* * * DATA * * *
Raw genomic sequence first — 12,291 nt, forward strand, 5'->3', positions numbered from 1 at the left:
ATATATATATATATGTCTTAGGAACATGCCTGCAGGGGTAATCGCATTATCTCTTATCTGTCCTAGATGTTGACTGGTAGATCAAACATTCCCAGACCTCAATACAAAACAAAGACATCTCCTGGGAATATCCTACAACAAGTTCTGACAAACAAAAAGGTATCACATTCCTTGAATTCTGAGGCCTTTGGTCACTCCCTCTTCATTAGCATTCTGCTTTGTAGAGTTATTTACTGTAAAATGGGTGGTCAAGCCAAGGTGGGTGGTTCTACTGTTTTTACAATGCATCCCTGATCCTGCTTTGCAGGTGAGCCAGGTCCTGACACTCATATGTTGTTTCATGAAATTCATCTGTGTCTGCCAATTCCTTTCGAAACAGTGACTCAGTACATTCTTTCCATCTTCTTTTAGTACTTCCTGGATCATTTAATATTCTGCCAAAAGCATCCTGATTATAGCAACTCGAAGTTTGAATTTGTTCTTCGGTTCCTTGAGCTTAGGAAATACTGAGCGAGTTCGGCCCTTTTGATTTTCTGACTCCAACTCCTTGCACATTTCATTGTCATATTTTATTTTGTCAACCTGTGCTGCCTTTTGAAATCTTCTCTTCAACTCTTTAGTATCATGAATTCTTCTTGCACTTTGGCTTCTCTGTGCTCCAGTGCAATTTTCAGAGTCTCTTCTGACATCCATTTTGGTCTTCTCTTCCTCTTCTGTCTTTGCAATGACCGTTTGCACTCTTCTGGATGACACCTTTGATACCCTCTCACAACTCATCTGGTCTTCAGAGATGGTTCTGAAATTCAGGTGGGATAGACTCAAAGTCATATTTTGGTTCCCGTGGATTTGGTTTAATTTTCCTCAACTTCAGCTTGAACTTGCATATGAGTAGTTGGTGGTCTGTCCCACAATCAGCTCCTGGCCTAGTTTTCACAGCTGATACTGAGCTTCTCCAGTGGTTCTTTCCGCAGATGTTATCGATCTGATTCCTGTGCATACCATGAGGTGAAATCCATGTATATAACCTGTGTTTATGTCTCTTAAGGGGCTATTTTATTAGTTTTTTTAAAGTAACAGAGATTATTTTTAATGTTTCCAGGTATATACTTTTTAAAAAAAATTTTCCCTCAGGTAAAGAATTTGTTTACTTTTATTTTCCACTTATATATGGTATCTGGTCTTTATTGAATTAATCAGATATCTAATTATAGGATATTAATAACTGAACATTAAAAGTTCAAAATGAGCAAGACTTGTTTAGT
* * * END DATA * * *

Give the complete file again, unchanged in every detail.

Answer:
Raw genomic sequence first — 12,291 nt, forward strand, 5'->3', positions numbered from 1 at the left:
ATATATATATATATGTCTTAGGAACATGCCTGCAGGGGTAATCGCATTATCTCTTATCTGTCCTAGATGTTGACTGGTAGATCAAACATTCCCAGACCTCAATACAAAACAAAGACATCTCCTGGGAATATCCTACAACAAGTTCTGACAAACAAAAAGGTATCACATTCCTTGAATTCTGAGGCCTTTGGTCACTCCCTCTTCATTAGCATTCTGCTTTGTAGAGTTATTTACTGTAAAATGGGTGGTCAAGCCAAGGTGGGTGGTTCTACTGTTTTTACAATGCATCCCTGATCCTGCTTTGCAGGTGAGCCAGGTCCTGACACTCATATGTTGTTTCATGAAATTCATCTGTGTCTGCCAATTCCTTTCGAAACAGTGACTCAGTACATTCTTTCCATCTTCTTTTAGTACTTCCTGGATCATTTAATATTCTGCCAAAAGCATCCTGATTATAGCAACTCGAAGTTTGAATTTGTTCTTCGGTTCCTTGAGCTTAGGAAATACTGAGCGAGTTCGGCCCTTTTGATTTTCTGACTCCAACTCCTTGCACATTTCATTGTCATATTTTATTTTGTCAACCTGTGCTGCCTTTTGAAATCTTCTCTTCAACTCTTTAGTATCATGAATTCTTCTTGCACTTTGGCTTCTCTGTGCTCCAGTGCAATTTTCAGAGTCTCTTCTGACATCCATTTTGGTCTTCTCTTCCTCTTCTGTCTTTGCAATGACCGTTTGCACTCTTCTGGATGACACCTTTGATACCCTCTCACAACTCATCTGGTCTTCAGAGATGGTTCTGAAATTCAGGTGGGATAGACTCAAAGTCATATTTTGGTTCCCGTGGATTTGGTTTAATTTTCCTCAACTTCAGCTTGAACTTGCATATGAGTAGTTGGTGGTCTGTCCCACAATCAGCTCCTGGCCTAGTTTTCACAGCTGATACTGAGCTTCTCCAGTGGTTCTTTCCGCAGATGTTATCGATCTGATTCCTGTGCATACCATGAGGTGAAATCCATGTATATAACCTGTGTTTATGTCTCTTAAGGGGCTATTTTATTAGTTTTTTTAAAGTAACAGAGATTATTTTTAATGTTTCCAGGTATATACTTTTTAAAAAAAATTTTCCCTCAGGTAAAGAATTTGTTTACTTTTATTTTCCACTTATATATGGTATCTGGTCTTTATTGAATTAATCAGATATCTAATTATAGGATATTAATAACTGAACATTAAAAGTTCAAAATGAGCAAGACTTGTTTAGT